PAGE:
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AR in storm over ‘stealing’ voters’ signatures

Written by on June 19, 2024

The Affirmative Repositioning (AR) movement, fronted by University of Namibia associate professor Job Amupanda, has been plunged into controversy.

This comes after some Zambezi region residents accused the movement of using their signatures to push for its registration as a political party at the Electoral Commission (ECN) of Namibia without their consent.

Katima Mulilo Police Station commander chief inspector Charles Mayumbelo yesterday confirmed that a case was opened.

“There are a lot of other complaints, but so far one case has been opened at the station. We have the document with us,” he said

AR spokesperson George Kambala says the movement is waiting for feedback from the ECN about an objection to addressing the issue as per the Electoral Act.

He is accusing the Independent Patriots for Change (IPC) of calling AR activists to mitigate objections to the party’s application.

He says some party members have confirmed to him that they have been called.

Mulauli Siluka

“Our activists understand their civic duties and responsibilities towards their generation,” Kambala says.

ECN spokesperson Mulauli Siluka yesterday said the commission would pronounce itself on the matter after thorough investigation.

AR Zambezi regional coordinator Watson Kalaluka yesterday denied having registered voters on their list without their consent, adding one needs voters’ particulars to add them to the list.

He said the party sent a team around asking voters to endorse the AR to register.

“What people need to understand is that their names appearing on our list does not mean they are our members. We went to the streets and homes asking whoever wants fair democracy to help us register,” he said.

Kalaluka confirmed that he has received calls from various voters complaining about their names being on the list.

Some voters have even accused Kalaluka of taking names from a church list and registering them as party signatories.

Kalaluka denied these allegations, saying one needs a voter registration number to be added to the list.

“Voter registration numbers are not entered in church books. My church does not support politics, I do politics in my personal capacity,” he said.

Kalaluka said he understands there is a lot of pressure from political parties when they see their party members’ names on the list, which he says is mere politics.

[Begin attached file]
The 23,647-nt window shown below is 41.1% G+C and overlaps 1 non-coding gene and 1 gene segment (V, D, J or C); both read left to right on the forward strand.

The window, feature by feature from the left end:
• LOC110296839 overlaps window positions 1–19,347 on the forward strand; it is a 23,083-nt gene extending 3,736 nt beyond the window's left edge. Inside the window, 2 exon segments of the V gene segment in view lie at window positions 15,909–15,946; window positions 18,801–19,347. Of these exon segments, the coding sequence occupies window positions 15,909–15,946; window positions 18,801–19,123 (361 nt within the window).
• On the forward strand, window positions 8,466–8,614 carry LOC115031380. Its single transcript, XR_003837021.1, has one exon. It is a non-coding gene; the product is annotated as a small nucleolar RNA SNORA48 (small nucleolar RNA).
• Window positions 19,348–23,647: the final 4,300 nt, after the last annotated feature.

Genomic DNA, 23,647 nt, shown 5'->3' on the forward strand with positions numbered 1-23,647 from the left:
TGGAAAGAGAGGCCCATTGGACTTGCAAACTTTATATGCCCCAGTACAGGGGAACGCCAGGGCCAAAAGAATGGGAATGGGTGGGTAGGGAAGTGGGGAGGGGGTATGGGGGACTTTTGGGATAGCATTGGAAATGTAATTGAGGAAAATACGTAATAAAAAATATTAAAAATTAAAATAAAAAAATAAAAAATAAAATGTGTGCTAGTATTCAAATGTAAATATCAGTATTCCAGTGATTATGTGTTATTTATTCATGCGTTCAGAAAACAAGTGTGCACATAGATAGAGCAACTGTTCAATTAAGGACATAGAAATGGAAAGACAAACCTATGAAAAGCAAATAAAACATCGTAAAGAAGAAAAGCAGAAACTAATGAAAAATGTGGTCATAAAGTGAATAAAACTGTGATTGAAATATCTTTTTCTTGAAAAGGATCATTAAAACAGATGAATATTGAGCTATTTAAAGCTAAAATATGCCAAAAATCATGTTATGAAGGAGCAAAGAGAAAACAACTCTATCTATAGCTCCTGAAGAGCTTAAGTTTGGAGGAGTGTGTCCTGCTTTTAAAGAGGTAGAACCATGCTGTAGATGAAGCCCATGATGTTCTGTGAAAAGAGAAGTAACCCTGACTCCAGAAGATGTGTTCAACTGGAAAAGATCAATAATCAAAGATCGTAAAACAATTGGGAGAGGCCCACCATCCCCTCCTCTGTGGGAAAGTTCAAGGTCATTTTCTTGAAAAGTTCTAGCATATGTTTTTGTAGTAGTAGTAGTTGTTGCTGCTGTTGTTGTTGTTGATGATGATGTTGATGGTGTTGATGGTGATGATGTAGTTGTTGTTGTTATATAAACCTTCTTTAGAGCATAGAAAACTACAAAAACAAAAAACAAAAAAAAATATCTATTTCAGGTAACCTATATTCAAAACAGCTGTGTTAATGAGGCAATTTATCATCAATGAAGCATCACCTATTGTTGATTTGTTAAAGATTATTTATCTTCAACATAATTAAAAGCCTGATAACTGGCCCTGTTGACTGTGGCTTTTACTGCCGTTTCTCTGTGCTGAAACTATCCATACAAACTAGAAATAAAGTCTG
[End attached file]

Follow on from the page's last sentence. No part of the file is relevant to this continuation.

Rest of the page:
“Luckily, ballots are secret. If people knew who we voted for, they wouldn’t be in the organisation. There are people who don’t vote for the parties they are members of,” he said.


Meanwhile, a source who prefers to remain anonymous, yesterday told The Namibian she was surprised when her brother showed her that her name appeared on the AR list.

The source said she called Kalaluka, who assured her the names had been removed from the list.

“This is dangerous. If people can register your name without you knowing, just think of what else they can do. I am going to open a case with the police,” she said.

The source has, meanwhile, indeed opened a police case against the AR movement, of which The Namibian has seen the case number.

The IPC’s mobiliser in the Omusati region, Titus Pendapala, has accused the AR of using a list of people who supported independent candidates in previous election, of which most signatories were IPC members.

Ndumba Kamwanyah


Political analyst Ndumba Kamwanyah says the move is the unnecessary destruction of an organisation that wants to build trust.

“If it’s true, it tarnishes the image of the party in terms of trust and credibility. It’s unbelievable that the party is allegedly engaging in fraudulent activities,” he says.

Kamwanyah, however, says he is finding it hard to believe that it’s true, since individuals need to provide their details to register.
It’s difficult to steal someone’s signature, he says.

Meanwhile, political analyst Ben Mulongeni says it’s natural that the IPC and AR would fight over members, given their past relationship.

Mulongeni refers to the situation between South Africa’s African National Congress (ANC) and former ANC member Jacob Zuma.

“After the split between Zuma and the ANC, he went on to form a party using the ANC’s military wing name, ‘uMkhonto we Sizwe’, of which he was previously a top commander and a lot of voters followed him,” he says.

The post AR in storm over ‘stealing’ voters’ signatures appeared first on The Namibian.

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